Who Gives a Hoot?
Sunday morning, about 10 a.m., all the scrub jays in the area suddenly flew to the top of my backyard redwood tree and cut loose with a LOT of raucous racket, as only scrub jays can.
It was a "call to arms." Jays are the watchdogs of the neighborhood. If they spot a cat that they know likes to hunt birds, or a hawk, or an owl, or a gopher snake, they’ll zoom in as close as they can to the intruder and scream their fool heads off to alert other birds in the area of the potential danger.
I knew it must be pretty important when I first heard them because one of the jays dropped a peanut I had just fed it. Nothing is as important to a jay as its peanuts … except a "call to arms." Duty calls, as they say.
Within minutes, our two resident jays were joined by four other jays from surrounding territories. Normally, our jays would have been all over the new jays for intruding in their territory, but when the call to arms goes out, the problem area becomes a sort of neutral territory as all the other birds band together against a common danger. The jays were followed by a towhee, two Anna’s hummingbirds that zipped and zoomed around the top of the redwood in formation like a fighter plane escort, and a mockingbird. Later, two crows joined the fray.
One particularly aggressive jay kept diving into the foliage, screaming like crazy. I could see branches bouncing up and down as the now invisible jay banged around the interior of the tree and yelled at something.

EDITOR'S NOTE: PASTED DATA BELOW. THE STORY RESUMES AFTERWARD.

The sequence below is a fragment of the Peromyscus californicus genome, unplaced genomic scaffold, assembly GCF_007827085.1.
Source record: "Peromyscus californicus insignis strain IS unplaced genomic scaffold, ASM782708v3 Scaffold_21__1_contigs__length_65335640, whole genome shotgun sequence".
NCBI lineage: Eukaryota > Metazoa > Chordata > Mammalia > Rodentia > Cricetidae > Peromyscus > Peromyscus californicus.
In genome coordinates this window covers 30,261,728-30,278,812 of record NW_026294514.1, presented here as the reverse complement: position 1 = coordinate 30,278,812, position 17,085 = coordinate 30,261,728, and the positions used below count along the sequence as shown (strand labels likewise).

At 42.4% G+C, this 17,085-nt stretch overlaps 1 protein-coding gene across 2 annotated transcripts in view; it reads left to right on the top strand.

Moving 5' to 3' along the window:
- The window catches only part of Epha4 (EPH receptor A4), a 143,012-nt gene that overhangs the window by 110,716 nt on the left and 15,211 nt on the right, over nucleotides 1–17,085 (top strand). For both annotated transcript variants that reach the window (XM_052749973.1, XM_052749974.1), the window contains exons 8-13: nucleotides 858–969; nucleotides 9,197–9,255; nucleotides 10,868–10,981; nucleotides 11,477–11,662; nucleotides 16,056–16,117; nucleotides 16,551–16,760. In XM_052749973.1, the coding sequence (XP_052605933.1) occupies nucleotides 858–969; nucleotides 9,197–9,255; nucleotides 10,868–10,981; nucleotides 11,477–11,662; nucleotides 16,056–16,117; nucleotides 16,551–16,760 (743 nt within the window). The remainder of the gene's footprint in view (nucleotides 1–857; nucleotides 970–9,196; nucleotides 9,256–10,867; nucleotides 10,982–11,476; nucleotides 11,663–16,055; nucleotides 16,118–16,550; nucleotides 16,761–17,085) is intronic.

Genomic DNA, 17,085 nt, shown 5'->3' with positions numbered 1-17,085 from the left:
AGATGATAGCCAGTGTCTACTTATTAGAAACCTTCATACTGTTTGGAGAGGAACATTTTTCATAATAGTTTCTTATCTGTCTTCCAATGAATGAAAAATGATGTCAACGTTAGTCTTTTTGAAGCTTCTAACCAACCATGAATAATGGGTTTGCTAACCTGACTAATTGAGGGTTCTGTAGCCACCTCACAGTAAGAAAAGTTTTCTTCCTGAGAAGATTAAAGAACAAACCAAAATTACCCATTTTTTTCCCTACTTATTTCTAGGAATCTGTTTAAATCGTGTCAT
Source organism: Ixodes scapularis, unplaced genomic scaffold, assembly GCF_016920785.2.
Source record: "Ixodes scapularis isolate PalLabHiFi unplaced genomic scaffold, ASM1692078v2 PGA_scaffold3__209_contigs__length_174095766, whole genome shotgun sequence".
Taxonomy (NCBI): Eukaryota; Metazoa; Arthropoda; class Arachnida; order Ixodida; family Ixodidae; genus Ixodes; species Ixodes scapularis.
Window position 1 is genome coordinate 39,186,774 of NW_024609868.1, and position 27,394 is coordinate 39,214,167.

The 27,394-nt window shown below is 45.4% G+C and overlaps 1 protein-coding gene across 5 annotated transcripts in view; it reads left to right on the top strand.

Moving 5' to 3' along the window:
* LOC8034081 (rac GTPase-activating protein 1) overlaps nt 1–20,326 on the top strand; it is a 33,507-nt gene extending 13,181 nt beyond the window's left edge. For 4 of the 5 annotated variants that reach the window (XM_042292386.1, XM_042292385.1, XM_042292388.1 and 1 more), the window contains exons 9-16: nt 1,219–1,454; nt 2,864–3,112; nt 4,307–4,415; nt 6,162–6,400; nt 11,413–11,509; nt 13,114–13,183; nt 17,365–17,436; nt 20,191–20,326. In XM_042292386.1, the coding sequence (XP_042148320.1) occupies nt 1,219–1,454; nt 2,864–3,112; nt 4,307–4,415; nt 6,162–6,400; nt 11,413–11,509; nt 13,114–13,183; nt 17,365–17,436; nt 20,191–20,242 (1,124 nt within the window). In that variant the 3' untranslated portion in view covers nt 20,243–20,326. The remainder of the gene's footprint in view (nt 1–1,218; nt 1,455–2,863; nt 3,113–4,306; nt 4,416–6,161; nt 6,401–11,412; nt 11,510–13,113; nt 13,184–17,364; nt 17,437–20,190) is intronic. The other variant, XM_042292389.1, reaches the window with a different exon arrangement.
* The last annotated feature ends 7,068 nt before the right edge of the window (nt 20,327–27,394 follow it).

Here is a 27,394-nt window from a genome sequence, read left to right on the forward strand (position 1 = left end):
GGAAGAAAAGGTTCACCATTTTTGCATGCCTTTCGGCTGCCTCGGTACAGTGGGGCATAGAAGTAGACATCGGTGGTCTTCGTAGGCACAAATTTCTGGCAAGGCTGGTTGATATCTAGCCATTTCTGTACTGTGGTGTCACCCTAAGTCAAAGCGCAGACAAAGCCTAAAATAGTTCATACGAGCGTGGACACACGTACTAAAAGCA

Initially, I figured it was a red-tailed hawk or a great horned owl. A Cooper’s hawk would have been too fast and probably have caught the aggressive jay by this time and come cruising out with it clenched in its talons. After another 15 minutes a red-tail would have tired of the annoying jays and lumbered into the sky and off across the canyon. That meant it was a great horned owl, a huge, patient bird that was probably perched up close to the trunk and planning to spend the day sleeping there as soon as the jays left. Nothing chases away one of those big owls if it doesn’t want to leave.
After about an hour, the jays and other birds tired of their fun, decided the intruder wasn’t dangerous and flew off to go about their business. Curious, I slipped out the back door, got down on my hands and knees and crawled carefully under the lower redwood branches and into the room-like area in the middle of the tree. I looked up through the branches. There, near the top and sitting on a large branch next to the thick trunk … was the great horned owl. Its head was cocked over to the side and one of its huge round yellow eyes was glaring down at me.
I crawled back out from under the tree so the owl could have its nap.
Been eavesdropping on your wild neighbors lately?
Feel like sharing?